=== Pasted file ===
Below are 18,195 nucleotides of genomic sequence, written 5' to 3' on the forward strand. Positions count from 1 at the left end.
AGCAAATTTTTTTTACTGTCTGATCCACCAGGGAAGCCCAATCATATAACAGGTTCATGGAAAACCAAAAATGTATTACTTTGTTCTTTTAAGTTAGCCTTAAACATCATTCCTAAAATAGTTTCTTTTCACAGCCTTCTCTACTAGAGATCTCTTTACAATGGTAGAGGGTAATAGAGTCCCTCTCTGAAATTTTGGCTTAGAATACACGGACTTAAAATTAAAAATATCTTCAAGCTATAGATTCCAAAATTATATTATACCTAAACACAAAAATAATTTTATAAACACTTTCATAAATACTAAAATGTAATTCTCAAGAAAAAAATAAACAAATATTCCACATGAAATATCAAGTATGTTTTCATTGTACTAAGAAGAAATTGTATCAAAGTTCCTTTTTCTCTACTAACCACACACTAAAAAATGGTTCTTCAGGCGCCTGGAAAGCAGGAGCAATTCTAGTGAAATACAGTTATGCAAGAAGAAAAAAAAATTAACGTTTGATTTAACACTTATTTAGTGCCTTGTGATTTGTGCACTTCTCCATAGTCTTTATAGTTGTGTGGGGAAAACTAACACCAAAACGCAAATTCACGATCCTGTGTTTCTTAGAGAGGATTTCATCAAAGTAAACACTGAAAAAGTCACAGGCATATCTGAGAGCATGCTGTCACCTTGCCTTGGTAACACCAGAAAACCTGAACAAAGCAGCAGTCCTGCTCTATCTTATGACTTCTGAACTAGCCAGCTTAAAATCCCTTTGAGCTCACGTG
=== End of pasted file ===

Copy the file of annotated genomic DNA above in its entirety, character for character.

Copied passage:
Below are 18,195 nucleotides of genomic sequence, written 5' to 3' on the forward strand. Positions count from 1 at the left end.
AGCAAATTTTTTTTACTGTCTGATCCACCAGGGAAGCCCAATCATATAACAGGTTCATGGAAAACCAAAAATGTATTACTTTGTTCTTTTAAGTTAGCCTTAAACATCATTCCTAAAATAGTTTCTTTTCACAGCCTTCTCTACTAGAGATCTCTTTACAATGGTAGAGGGTAATAGAGTCCCTCTCTGAAATTTTGGCTTAGAATACACGGACTTAAAATTAAAAATATCTTCAAGCTATAGATTCCAAAATTATATTATACCTAAACACAAAAATAATTTTATAAACACTTTCATAAATACTAAAATGTAATTCTCAAGAAAAAAATAAACAAATATTCCACATGAAATATCAAGTATGTTTTCATTGTACTAAGAAGAAATTGTATCAAAGTTCCTTTTTCTCTACTAACCACACACTAAAAAATGGTTCTTCAGGCGCCTGGAAAGCAGGAGCAATTCTAGTGAAATACAGTTATGCAAGAAGAAAAAAAAATTAACGTTTGATTTAACACTTATTTAGTGCCTTGTGATTTGTGCACTTCTCCATAGTCTTTATAGTTGTGTGGGGAAAACTAACACCAAAACGCAAATTCACGATCCTGTGTTTCTTAGAGAGGATTTCATCAAAGTAAACACTGAAAAAGTCACAGGCATATCTGAGAGCATGCTGTCACCTTGCCTTGGTAACACCAGAAAACCTGAACAAAGCAGCAGTCCTGCTCTATCTTATGACTTCTGAACTAGCCAGCTTAAAATCCCTTTGAGCTCACGTG